Wahine disaster rescue story

<em>Wahine</em> disaster rescue story

19-year-old Kate McGibbon (now Watson) and her rescuer Eroni Vakacegu on the shore near Eastbourne, 10 April 1968.

Kate Watson remembers the Wahine disaster

The night the Wahine sailed from Lyttelton was very dark and eerie, and there was a feeling of impending danger in the air. I can remember that very clearly. I even joked with the people who were seeing me off about hoping the ship didn't sink! Little did I know what lay ahead!!

The next morning I awoke to find we were in the midst of a terrible storm, and the ship was rolling badly. Then there was a distinct thud at one stage when the ship must have hit Barrett's Reef. The impact threw me across the cabin. I had been cleaning my teeth at the time. I suddenly felt very afraid and wasn't sure what to do.

Very soon a steward came rushing in to the cabin and told me to put my life jacket on and proceed slowly up to the Lounge on B deck. Everyone looked very upset and worried as we all made our way along the corridor and up to the top decks. We all crowded into the lounges and the boat was now listing very badly and some people were very sick. I felt sure the ship was going to roll over completely. I think a lot of others did also. All you could see outside the port-holes was sea spray. Everything looked in turmoil. After a couple of hours the ship seemed to be listing very badly to one side, and this made everyone feel very unsettled. The steward brought around sandwiches and boiled eggs. They did a great job and tried to be cheerful.

By now I had become friendly with a Scottish woman who was sitting near me on the floor. We kept telling each other that we would be alright and that cheered us both up a lot.

All of a sudden the ship listed very badly to one side and never came back. It was at this point that the order to abandon ship was given. There was a siren going which was frightening too. I can remember the thought of the Titanic ship sinking going through my mind at this stage. I'd seen the film of that a few years before. But it flashed vividly in front of me. Everyone was in a state of shock and panic now and the rush to get off the ship began. I think everyone felt the ship could go under and sink very quickly and take a lot of people with it. But as it was it didn't do that at all, as it was on a shelf or something and not in very deep water at all, and flipped over and lay on its side, partially under water.

A Fijian hero

The Court of Inquiry into the Wahine disaster reported that:

'A Fijian named Eroni Vaceucau [Vakacegu] rendered great service to other people both on the vessel and at the abandonment and later by taking charge of a liferaft, distributing the people in it to best advantage, doing much to ensure its safe passage to the eastern shore, and then going back into the surf after reaching the shore to help another survivor.'

For some reason I ended up on the Port side of the ship instead of the Starboard where we were meant to be to get on the life boats. I came across a man from Fiji [Eroni Vakacegu] who was also on the Port side I presume helping to get people off. I quickly told him I was lost and could he help me get off. He told me to be very careful and follow him. I can remember climbing around the outside rail of the deck and being really terrified in case I slipped, as that would have been the end of me if I did lose my grip!! Then we slid down a kind of chute and were onto the lower part of ship on starboard side. The Fijian jumped in the sea and I followed him. Luckily he was there to grab me, as my life jacket had flipped back over my head on impact after jumping into the sea. Obviously I hadn't done it up properly and there was no one who had time to check those kinds of things while on the ship. The waves were still quite big and there was a large swell, although it was no where as bad as earlier on. The Fijian man pulled me into a rubber dingy. There were about 10 people in it. We were being tossed around a lot and every time a big wave came at us, we all had to pull the edges of the dingy up to try and ride the wave. The Fijian man was giving directions. We were all singing songs and one woman was saying her prayers. We sang cheerful songs like 'pack up your troubles in an old kit bag' etc!! We seemed to drift out to sea again and it seemed to be hours, but probably only about 1½ hrs, before we were taken over to Pencarrow heads by the currents. We came ashore over there riding in on some very big waves and nearly losing our balance a few times. Luckily we missed all the rocks around the area. Others were not so lucky. It was a wonderful feeling being on land again. Everyone seemed a bit dazed.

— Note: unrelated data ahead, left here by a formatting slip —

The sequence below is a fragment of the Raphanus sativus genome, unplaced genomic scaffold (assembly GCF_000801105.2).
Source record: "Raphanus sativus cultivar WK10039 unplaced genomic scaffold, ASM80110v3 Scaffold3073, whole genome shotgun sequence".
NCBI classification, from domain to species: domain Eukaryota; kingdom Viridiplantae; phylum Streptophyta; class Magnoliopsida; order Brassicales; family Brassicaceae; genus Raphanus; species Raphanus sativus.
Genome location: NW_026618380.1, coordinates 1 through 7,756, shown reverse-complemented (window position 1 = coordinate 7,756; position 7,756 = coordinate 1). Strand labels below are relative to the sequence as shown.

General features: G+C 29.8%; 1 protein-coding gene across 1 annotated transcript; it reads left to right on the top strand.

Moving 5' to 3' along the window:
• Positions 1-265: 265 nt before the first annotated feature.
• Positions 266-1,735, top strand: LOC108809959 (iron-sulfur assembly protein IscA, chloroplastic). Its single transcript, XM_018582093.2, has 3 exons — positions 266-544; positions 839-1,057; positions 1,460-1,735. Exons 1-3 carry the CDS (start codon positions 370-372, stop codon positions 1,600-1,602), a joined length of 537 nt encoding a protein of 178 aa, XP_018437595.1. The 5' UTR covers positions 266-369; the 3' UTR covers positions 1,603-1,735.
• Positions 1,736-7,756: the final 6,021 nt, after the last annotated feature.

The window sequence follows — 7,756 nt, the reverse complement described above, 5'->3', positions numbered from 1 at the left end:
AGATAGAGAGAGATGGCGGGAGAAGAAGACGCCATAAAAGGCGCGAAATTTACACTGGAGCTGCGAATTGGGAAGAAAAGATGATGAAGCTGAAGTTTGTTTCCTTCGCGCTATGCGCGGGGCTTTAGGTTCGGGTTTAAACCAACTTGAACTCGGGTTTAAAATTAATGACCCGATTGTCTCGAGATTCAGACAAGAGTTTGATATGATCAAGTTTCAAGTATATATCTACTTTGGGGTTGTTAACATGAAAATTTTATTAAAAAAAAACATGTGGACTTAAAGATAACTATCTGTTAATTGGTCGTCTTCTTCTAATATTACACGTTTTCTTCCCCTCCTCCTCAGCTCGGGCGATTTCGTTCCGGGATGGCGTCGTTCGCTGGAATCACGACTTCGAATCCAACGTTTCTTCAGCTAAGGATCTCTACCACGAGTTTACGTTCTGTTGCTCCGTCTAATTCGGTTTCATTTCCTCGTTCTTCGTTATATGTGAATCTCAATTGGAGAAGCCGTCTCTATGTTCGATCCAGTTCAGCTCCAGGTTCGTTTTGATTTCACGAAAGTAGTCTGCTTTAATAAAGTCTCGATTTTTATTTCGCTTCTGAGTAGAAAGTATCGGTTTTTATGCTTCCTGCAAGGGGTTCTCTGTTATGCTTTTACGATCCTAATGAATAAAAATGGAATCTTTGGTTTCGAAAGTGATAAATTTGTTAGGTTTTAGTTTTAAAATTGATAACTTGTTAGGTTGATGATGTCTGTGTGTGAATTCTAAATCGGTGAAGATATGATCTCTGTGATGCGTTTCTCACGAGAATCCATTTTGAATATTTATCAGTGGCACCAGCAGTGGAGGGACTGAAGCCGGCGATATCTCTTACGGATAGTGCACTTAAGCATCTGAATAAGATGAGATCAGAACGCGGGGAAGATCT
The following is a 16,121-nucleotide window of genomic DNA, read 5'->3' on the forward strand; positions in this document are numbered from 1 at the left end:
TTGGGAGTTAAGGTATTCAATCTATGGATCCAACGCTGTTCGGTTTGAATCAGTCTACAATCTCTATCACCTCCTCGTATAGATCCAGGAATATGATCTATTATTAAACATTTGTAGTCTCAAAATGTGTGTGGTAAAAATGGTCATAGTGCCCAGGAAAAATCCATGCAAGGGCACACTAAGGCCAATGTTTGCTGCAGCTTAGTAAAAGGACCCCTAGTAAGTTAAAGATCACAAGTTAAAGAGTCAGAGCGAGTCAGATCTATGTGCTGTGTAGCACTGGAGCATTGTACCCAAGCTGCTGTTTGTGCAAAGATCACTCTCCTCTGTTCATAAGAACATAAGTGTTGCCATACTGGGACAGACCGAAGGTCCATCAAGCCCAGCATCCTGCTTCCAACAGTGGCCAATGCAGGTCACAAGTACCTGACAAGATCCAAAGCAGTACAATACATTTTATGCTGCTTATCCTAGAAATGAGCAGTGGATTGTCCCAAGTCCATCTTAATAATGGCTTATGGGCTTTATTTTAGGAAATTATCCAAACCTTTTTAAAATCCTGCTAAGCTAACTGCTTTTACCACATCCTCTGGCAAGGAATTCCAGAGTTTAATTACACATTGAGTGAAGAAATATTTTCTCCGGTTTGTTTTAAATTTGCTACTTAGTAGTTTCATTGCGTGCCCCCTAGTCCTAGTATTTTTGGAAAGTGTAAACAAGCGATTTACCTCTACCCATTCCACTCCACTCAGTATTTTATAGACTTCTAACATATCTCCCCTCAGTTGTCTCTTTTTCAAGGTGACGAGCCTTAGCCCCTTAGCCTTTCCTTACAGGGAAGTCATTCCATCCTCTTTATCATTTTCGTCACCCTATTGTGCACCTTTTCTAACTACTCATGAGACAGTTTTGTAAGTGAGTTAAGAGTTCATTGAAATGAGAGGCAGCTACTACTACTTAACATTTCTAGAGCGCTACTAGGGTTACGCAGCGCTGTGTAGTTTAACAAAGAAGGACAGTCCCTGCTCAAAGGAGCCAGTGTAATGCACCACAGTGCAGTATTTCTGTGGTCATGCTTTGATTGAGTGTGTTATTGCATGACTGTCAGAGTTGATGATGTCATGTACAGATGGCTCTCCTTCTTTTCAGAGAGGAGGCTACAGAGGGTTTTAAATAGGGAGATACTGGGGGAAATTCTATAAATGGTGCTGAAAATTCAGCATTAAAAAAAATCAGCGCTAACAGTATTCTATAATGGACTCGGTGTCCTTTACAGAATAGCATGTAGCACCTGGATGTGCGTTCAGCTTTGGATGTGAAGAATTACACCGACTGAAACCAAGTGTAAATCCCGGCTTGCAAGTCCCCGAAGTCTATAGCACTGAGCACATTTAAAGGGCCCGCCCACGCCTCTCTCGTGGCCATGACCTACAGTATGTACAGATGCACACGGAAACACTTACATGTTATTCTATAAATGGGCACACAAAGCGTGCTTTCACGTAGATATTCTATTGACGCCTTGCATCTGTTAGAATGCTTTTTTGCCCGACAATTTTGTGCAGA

We started walking towards Eastbourne and after a while the Police arrived. We were then taken to a Salvation Hall in Eastbourne and given a warm blanket and cup of tea. Later we were taken by bus to Wellington Railway Station where family and friends were waiting.

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Mike Smith

Posted: 08 Jan 2011

My uncle Terrence Edward Smith known as eddie to his maritime friends assisted in the rescue of 4 Wahine survivors. He was awarded NZ highest award for bravery at sea. Sadly Terry died recently despite repeated attempts and emals to NZTV and the Herald nobody can find out what happened to terrys medal or even what the medal was called, we know that only 7 were awarded to foreign nationals. His effects were sent to my father here in the UK but the medal was never found. Can anyone please help.